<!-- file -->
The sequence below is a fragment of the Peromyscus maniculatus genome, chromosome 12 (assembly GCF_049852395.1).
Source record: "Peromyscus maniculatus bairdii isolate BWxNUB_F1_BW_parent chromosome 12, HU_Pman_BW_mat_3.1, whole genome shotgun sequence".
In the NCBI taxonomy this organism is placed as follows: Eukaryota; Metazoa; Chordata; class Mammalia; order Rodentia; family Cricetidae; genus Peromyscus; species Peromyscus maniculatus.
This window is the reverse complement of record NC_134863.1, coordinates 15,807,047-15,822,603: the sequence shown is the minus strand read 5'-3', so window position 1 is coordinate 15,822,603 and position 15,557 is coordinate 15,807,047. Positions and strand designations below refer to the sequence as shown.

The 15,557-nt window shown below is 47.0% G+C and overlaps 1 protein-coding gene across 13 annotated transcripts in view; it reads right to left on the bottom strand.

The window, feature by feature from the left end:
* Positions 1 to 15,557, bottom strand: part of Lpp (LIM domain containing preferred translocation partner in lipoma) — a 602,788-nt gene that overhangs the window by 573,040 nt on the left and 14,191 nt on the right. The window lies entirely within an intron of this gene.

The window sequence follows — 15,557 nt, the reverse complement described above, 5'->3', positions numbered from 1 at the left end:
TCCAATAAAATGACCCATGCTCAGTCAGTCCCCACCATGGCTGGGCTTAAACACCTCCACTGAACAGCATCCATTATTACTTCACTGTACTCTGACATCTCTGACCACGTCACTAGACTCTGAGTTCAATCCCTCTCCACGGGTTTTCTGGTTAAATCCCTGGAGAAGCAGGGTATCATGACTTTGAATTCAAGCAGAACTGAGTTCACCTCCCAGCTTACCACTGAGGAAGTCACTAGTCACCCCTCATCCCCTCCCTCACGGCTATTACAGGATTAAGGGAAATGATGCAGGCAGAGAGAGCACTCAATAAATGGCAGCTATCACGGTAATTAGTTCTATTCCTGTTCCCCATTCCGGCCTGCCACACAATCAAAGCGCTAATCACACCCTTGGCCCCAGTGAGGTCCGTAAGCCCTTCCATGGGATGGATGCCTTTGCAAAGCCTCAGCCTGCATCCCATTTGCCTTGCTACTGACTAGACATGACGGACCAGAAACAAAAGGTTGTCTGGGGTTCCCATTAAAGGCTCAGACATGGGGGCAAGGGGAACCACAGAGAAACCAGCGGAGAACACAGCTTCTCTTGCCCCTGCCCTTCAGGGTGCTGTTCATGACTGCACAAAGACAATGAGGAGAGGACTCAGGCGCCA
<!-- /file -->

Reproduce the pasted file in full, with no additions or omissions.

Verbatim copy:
The sequence below is a fragment of the Peromyscus maniculatus genome, chromosome 12 (assembly GCF_049852395.1).
Source record: "Peromyscus maniculatus bairdii isolate BWxNUB_F1_BW_parent chromosome 12, HU_Pman_BW_mat_3.1, whole genome shotgun sequence".
In the NCBI taxonomy this organism is placed as follows: Eukaryota; Metazoa; Chordata; class Mammalia; order Rodentia; family Cricetidae; genus Peromyscus; species Peromyscus maniculatus.
This window is the reverse complement of record NC_134863.1, coordinates 15,807,047-15,822,603: the sequence shown is the minus strand read 5'-3', so window position 1 is coordinate 15,822,603 and position 15,557 is coordinate 15,807,047. Positions and strand designations below refer to the sequence as shown.

The 15,557-nt window shown below is 47.0% G+C and overlaps 1 protein-coding gene across 13 annotated transcripts in view; it reads right to left on the bottom strand.

The window, feature by feature from the left end:
* Positions 1 to 15,557, bottom strand: part of Lpp (LIM domain containing preferred translocation partner in lipoma) — a 602,788-nt gene that overhangs the window by 573,040 nt on the left and 14,191 nt on the right. The window lies entirely within an intron of this gene.

The window sequence follows — 15,557 nt, the reverse complement described above, 5'->3', positions numbered from 1 at the left end:
TCCAATAAAATGACCCATGCTCAGTCAGTCCCCACCATGGCTGGGCTTAAACACCTCCACTGAACAGCATCCATTATTACTTCACTGTACTCTGACATCTCTGACCACGTCACTAGACTCTGAGTTCAATCCCTCTCCACGGGTTTTCTGGTTAAATCCCTGGAGAAGCAGGGTATCATGACTTTGAATTCAAGCAGAACTGAGTTCACCTCCCAGCTTACCACTGAGGAAGTCACTAGTCACCCCTCATCCCCTCCCTCACGGCTATTACAGGATTAAGGGAAATGATGCAGGCAGAGAGAGCACTCAATAAATGGCAGCTATCACGGTAATTAGTTCTATTCCTGTTCCCCATTCCGGCCTGCCACACAATCAAAGCGCTAATCACACCCTTGGCCCCAGTGAGGTCCGTAAGCCCTTCCATGGGATGGATGCCTTTGCAAAGCCTCAGCCTGCATCCCATTTGCCTTGCTACTGACTAGACATGACGGACCAGAAACAAAAGGTTGTCTGGGGTTCCCATTAAAGGCTCAGACATGGGGGCAAGGGGAACCACAGAGAAACCAGCGGAGAACACAGCTTCTCTTGCCCCTGCCCTTCAGGGTGCTGTTCATGACTGCACAAAGACAATGAGGAGAGGACTCAGGCGCCA